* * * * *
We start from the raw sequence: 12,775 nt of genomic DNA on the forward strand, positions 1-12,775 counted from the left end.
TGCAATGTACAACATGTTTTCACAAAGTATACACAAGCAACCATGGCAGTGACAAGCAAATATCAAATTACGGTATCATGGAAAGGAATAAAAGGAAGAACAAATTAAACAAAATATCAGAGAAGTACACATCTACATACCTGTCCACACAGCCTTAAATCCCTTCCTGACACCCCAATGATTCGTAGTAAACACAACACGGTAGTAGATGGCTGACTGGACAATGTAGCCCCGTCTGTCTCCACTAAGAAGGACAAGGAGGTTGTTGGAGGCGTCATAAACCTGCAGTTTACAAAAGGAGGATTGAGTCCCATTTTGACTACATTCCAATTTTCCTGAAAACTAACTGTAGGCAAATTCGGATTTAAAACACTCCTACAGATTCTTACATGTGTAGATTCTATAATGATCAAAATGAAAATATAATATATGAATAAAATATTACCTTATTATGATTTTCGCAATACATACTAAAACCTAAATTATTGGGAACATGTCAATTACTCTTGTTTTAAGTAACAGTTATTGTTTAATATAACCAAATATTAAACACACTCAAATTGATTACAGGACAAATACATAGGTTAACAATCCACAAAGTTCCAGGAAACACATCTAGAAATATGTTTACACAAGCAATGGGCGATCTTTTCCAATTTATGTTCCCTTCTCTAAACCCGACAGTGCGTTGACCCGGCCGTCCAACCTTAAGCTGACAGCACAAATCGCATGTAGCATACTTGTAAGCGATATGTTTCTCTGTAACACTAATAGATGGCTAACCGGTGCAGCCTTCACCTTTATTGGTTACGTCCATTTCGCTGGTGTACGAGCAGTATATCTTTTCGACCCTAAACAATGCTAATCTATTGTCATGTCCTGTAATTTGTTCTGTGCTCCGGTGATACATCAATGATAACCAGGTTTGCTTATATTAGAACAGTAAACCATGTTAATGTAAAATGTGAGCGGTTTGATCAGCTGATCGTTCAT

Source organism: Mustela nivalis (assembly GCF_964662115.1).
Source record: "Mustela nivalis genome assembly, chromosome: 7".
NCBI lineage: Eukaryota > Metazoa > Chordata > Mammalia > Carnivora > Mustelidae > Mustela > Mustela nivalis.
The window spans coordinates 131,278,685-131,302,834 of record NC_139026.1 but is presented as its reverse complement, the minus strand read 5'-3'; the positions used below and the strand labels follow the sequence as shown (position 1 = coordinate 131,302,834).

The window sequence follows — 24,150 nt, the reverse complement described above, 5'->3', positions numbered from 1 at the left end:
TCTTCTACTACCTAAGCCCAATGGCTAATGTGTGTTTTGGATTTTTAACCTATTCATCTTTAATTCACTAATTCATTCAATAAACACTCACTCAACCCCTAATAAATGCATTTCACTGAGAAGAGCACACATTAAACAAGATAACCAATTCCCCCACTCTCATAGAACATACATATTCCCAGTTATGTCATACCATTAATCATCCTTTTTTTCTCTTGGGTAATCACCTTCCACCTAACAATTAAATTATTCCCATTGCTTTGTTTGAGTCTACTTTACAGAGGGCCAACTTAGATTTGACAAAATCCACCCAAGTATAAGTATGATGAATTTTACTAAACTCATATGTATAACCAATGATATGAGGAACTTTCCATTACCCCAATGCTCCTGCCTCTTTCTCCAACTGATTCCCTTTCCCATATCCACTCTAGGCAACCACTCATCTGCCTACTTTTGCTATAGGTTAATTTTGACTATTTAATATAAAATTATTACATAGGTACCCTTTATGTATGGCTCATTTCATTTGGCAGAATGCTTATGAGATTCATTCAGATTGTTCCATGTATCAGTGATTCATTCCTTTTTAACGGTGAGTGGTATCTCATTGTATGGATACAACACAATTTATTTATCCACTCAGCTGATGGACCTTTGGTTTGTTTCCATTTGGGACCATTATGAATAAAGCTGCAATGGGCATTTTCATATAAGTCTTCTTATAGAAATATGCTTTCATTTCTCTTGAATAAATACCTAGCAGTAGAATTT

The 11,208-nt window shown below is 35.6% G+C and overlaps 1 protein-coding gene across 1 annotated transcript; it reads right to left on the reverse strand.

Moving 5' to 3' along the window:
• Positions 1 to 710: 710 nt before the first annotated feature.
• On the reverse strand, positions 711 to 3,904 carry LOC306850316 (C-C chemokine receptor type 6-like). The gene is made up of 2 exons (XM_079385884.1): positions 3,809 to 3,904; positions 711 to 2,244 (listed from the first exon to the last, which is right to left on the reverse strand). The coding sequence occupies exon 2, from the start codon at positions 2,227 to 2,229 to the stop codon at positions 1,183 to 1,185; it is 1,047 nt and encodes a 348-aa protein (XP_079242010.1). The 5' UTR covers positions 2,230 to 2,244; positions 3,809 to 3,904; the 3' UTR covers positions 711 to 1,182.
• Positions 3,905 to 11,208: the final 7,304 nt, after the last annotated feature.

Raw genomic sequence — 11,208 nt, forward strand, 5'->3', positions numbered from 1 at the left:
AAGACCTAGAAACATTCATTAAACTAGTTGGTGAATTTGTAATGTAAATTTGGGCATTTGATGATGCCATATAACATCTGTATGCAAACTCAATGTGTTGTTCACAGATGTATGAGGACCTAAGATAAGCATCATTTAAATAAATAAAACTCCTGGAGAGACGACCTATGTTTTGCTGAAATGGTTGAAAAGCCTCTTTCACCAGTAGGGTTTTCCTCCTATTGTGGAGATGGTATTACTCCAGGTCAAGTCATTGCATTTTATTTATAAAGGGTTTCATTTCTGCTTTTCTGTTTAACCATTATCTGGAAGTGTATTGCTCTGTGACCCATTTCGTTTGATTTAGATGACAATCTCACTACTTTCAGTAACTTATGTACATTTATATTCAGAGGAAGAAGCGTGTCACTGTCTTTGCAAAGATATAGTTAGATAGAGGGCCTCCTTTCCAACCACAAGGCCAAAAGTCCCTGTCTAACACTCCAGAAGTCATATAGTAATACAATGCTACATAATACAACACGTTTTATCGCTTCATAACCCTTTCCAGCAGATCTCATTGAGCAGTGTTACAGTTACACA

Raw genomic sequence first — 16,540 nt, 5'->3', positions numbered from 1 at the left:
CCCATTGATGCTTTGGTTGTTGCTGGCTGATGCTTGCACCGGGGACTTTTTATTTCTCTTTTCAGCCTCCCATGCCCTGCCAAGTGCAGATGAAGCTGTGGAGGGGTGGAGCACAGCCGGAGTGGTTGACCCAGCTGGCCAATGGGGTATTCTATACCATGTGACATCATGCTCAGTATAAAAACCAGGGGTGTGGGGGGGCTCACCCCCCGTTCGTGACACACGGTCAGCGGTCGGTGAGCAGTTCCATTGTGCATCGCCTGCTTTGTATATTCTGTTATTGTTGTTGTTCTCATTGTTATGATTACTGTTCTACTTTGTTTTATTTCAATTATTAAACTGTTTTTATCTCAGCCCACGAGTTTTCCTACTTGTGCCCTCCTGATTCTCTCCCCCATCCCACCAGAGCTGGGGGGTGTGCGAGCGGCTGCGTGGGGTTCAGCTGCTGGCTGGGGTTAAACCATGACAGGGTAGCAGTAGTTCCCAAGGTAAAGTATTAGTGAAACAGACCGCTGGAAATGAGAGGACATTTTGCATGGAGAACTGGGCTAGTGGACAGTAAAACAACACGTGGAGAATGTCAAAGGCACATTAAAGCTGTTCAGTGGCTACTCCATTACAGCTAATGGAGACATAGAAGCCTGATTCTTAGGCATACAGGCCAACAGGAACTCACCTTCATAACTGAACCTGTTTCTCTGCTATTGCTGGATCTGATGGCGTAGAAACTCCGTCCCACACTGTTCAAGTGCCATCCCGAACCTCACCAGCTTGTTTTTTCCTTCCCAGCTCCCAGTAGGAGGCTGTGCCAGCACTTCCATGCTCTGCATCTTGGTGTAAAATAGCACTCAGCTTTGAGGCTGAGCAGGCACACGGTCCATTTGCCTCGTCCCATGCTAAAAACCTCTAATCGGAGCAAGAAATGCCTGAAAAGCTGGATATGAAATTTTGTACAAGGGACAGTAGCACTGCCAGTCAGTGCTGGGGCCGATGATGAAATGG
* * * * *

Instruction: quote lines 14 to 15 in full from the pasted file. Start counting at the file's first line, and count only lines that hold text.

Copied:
Raw genomic sequence — 11,208 nt, forward strand, 5'->3', positions numbered from 1 at the left:
AAGACCTAGAAACATTCATTAAACTAGTTGGTGAATTTGTAATGTAAATTTGGGCATTTGATGATGCCATATAACATCTGTATGCAAACTCAATGTGTTGTTCACAGATGTATGAGGACCTAAGATAAGCATCATTTAAATAAATAAAACTCCTGGAGAGACGACCTATGTTTTGCTGAAATGGTTGAAAAGCCTCTTTCACCAGTAGGGTTTTCCTCCTATTGTGGAGATGGTATTACTCCAGGTCAAGTCATTGCATTTTATTTATAAAGGGTTTCATTTCTGCTTTTCTGTTTAACCATTATCTGGAAGTGTATTGCTCTGTGACCCATTTCGTTTGATTTAGATGACAATCTCACTACTTTCAGTAACTTATGTACATTTATATTCAGAGGAAGAAGCGTGTCACTGTCTTTGCAAAGATATAGTTAGATAGAGGGCCTCCTTTCCAACCACAAGGCCAAAAGTCCCTGTCTAACACTCCAGAAGTCATATAGTAATACAATGCTACATAATACAACACGTTTTATCGCTTCATAACCCTTTCCAGCAGATCTCATTGAGCAGTGTTACAGTTACACA